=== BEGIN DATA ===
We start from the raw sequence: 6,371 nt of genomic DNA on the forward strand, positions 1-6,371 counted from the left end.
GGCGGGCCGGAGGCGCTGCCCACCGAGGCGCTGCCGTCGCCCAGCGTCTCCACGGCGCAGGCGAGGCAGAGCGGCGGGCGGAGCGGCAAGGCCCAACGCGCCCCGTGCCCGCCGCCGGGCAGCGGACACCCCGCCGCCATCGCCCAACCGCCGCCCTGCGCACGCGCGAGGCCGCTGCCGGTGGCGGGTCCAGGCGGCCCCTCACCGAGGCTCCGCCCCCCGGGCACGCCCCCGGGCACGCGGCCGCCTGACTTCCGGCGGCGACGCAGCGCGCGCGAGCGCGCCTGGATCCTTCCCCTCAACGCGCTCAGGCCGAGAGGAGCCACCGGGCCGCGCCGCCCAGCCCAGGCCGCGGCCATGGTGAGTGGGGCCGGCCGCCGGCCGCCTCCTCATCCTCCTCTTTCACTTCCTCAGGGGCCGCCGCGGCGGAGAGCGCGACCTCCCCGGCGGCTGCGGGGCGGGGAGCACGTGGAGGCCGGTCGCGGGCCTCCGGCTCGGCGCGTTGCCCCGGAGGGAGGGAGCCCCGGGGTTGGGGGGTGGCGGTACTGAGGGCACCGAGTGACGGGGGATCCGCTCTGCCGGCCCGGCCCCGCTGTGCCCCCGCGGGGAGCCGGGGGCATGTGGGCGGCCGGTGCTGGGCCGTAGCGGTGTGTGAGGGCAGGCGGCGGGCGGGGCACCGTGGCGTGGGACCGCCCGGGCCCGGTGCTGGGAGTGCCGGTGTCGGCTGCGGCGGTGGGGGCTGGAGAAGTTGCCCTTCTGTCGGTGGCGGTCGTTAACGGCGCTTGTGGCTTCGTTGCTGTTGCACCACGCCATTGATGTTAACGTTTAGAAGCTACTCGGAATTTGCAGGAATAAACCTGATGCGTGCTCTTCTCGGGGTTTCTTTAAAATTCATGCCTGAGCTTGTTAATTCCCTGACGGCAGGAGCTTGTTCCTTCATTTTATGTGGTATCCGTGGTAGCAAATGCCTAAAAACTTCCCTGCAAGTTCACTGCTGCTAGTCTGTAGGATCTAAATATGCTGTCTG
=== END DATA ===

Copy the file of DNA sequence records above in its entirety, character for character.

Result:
We start from the raw sequence: 6,371 nt of genomic DNA on the forward strand, positions 1-6,371 counted from the left end.
GGCGGGCCGGAGGCGCTGCCCACCGAGGCGCTGCCGTCGCCCAGCGTCTCCACGGCGCAGGCGAGGCAGAGCGGCGGGCGGAGCGGCAAGGCCCAACGCGCCCCGTGCCCGCCGCCGGGCAGCGGACACCCCGCCGCCATCGCCCAACCGCCGCCCTGCGCACGCGCGAGGCCGCTGCCGGTGGCGGGTCCAGGCGGCCCCTCACCGAGGCTCCGCCCCCCGGGCACGCCCCCGGGCACGCGGCCGCCTGACTTCCGGCGGCGACGCAGCGCGCGCGAGCGCGCCTGGATCCTTCCCCTCAACGCGCTCAGGCCGAGAGGAGCCACCGGGCCGCGCCGCCCAGCCCAGGCCGCGGCCATGGTGAGTGGGGCCGGCCGCCGGCCGCCTCCTCATCCTCCTCTTTCACTTCCTCAGGGGCCGCCGCGGCGGAGAGCGCGACCTCCCCGGCGGCTGCGGGGCGGGGAGCACGTGGAGGCCGGTCGCGGGCCTCCGGCTCGGCGCGTTGCCCCGGAGGGAGGGAGCCCCGGGGTTGGGGGGTGGCGGTACTGAGGGCACCGAGTGACGGGGGATCCGCTCTGCCGGCCCGGCCCCGCTGTGCCCCCGCGGGGAGCCGGGGGCATGTGGGCGGCCGGTGCTGGGCCGTAGCGGTGTGTGAGGGCAGGCGGCGGGCGGGGCACCGTGGCGTGGGACCGCCCGGGCCCGGTGCTGGGAGTGCCGGTGTCGGCTGCGGCGGTGGGGGCTGGAGAAGTTGCCCTTCTGTCGGTGGCGGTCGTTAACGGCGCTTGTGGCTTCGTTGCTGTTGCACCACGCCATTGATGTTAACGTTTAGAAGCTACTCGGAATTTGCAGGAATAAACCTGATGCGTGCTCTTCTCGGGGTTTCTTTAAAATTCATGCCTGAGCTTGTTAATTCCCTGACGGCAGGAGCTTGTTCCTTCATTTTATGTGGTATCCGTGGTAGCAAATGCCTAAAAACTTCCCTGCAAGTTCACTGCTGCTAGTCTGTAGGATCTAAATATGCTGTCTG